Madonna gave an interview to the Telegraph about directing the film of a story that had fascinated her for years.
She surmounted the challenge and the result is W.E., a lavish depiction of the love affair between Edward VIII and Wallis Simpson set against the backdrop of the auction of items from their estate and told in conjunction with the story of Wally Winthrop, a contemporary New York woman who is obsessed with the life of the Duchess of Windsor, through whom she lives vicariously.
W.E. is Madonna’s second directorial effort; the first, 2008’s Filth and Wisdom, met with lukewarm reviews and had only a limited release.
Madonna spent two years researching the life of Wallis Simpson and writing the script. She wallpapered an empty room in her house with pictures from auction catalogues and photographs of the Duke and Duchess throughout their lives.
Here’s what she had to say…
“I had to learn to deal with disappointment gracefully.
Every day I heard the word no a thousand times. ‘No, that can’t happen. No, we don’t have time for that. No, that’s too expensive. No, no, no.’ Trying to work with those kinds of restrictions and being creative too is a real challenge.
I’ve long been intrigued by Wallis Simpson, but I didn’t want to make a straightforward biopic because I’m always disappointed when I watch movies about historical figures: they either don’t tell the whole story or they don’t tell the story I know. So I thought it was important to tell this story from the point of view of a contemporary woman who goes on her own journey in search of love and happiness.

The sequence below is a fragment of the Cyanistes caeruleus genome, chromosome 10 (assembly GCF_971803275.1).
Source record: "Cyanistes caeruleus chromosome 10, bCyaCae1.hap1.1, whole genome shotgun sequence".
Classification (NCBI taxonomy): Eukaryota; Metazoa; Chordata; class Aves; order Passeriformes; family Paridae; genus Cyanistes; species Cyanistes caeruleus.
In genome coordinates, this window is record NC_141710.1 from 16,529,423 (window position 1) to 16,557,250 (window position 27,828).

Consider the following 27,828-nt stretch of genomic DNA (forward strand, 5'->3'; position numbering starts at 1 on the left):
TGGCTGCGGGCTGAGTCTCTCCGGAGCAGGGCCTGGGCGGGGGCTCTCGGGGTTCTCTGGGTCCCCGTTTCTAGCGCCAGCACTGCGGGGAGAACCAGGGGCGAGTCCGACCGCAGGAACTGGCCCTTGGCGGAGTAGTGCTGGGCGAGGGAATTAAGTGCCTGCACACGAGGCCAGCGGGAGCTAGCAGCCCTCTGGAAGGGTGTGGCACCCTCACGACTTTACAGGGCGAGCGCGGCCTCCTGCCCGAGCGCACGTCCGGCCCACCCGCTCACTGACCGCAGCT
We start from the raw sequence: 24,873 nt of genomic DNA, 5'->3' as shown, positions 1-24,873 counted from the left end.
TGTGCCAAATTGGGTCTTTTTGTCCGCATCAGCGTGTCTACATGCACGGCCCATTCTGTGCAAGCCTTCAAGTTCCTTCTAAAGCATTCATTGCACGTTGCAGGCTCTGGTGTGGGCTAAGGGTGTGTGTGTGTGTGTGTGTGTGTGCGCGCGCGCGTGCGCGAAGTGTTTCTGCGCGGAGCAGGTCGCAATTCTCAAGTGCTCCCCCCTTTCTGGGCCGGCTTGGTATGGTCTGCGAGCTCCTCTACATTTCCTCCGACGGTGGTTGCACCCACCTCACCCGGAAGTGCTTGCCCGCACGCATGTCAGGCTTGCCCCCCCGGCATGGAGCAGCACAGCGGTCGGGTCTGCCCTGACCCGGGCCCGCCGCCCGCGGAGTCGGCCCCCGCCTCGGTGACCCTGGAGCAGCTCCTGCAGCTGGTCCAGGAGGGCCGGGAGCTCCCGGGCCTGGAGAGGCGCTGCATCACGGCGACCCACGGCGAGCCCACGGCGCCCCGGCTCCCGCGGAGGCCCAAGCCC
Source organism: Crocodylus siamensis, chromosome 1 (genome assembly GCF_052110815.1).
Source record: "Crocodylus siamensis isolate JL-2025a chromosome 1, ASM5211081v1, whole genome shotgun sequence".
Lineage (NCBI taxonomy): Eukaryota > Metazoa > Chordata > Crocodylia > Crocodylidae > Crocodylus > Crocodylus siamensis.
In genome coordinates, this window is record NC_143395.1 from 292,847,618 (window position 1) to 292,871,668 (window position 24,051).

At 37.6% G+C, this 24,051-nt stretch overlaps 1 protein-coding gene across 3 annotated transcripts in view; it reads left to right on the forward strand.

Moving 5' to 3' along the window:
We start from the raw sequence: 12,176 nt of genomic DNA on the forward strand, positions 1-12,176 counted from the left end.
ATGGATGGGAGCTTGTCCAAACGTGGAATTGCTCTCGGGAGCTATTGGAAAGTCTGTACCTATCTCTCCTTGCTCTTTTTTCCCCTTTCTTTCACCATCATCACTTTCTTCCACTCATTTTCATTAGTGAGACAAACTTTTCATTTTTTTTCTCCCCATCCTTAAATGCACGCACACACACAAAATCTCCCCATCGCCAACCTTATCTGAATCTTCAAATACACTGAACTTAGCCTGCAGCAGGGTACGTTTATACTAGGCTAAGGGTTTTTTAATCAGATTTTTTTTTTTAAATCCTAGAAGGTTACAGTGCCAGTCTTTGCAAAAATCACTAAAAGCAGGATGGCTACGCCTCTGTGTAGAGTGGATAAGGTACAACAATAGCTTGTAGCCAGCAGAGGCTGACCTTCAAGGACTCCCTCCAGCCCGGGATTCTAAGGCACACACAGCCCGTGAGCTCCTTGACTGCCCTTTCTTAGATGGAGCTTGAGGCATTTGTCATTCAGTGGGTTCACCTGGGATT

I’m not sure what expectations people have of me as a director, but I think they are more critical of me because I’ve been successful in other areas if my life, and I feel the pressure.
I was sitting in a room that was completely and utterly inundated with their images so I could soak up their energy. I was trying to understand the nature of their love story and trying to figure out for myself if there is such a thing as perfect love.
I know what it feels like to be loved a lot, but no one’s ever given up their kingdom for me.”
“For the role of Wallis Simpson, I was looking for a certain quality: something fragile, androgynous and yet feminine in a really old-fashioned way. When I saw Andrea, I knew immediately she was the one.”
“I also knew Mohammad Fayed was in possession of many of the letters between the Duke and Duchess, and he was extremely generous and forthcoming with them. As soon as I came into his office he opened up books and pages of letters for me to look at. I found them very insightful because people reveal a lot about themselves in a letter – things you don’t get from a book, like the way they speak to each other and the nicknames they gave each other.It was a trade-off and I think it was a fair trade.”
“He’s here? Excellent! (she declares when told that Antonio Banderas was in the same hotel giving interviews)
I used to have a terrible crush on him, it’s true.
But I think he’s taken.”
“I talked to Sean about making the film, and he’s always been supportive of me. I gave the screenplay to Guy and shared the concepts and the stories and the ideas with him because he was interested in it from a historical point of view.
They never really gave me specific advice about telling the story, but Guy would give me technical advice about cameras or using digital versus film or one cinematographer being better than another – just technical things.”
“I’m thinking about possible subjects for another film, but I am a hopeless romantic, so I’m sure that romance and love will be part of the story.”
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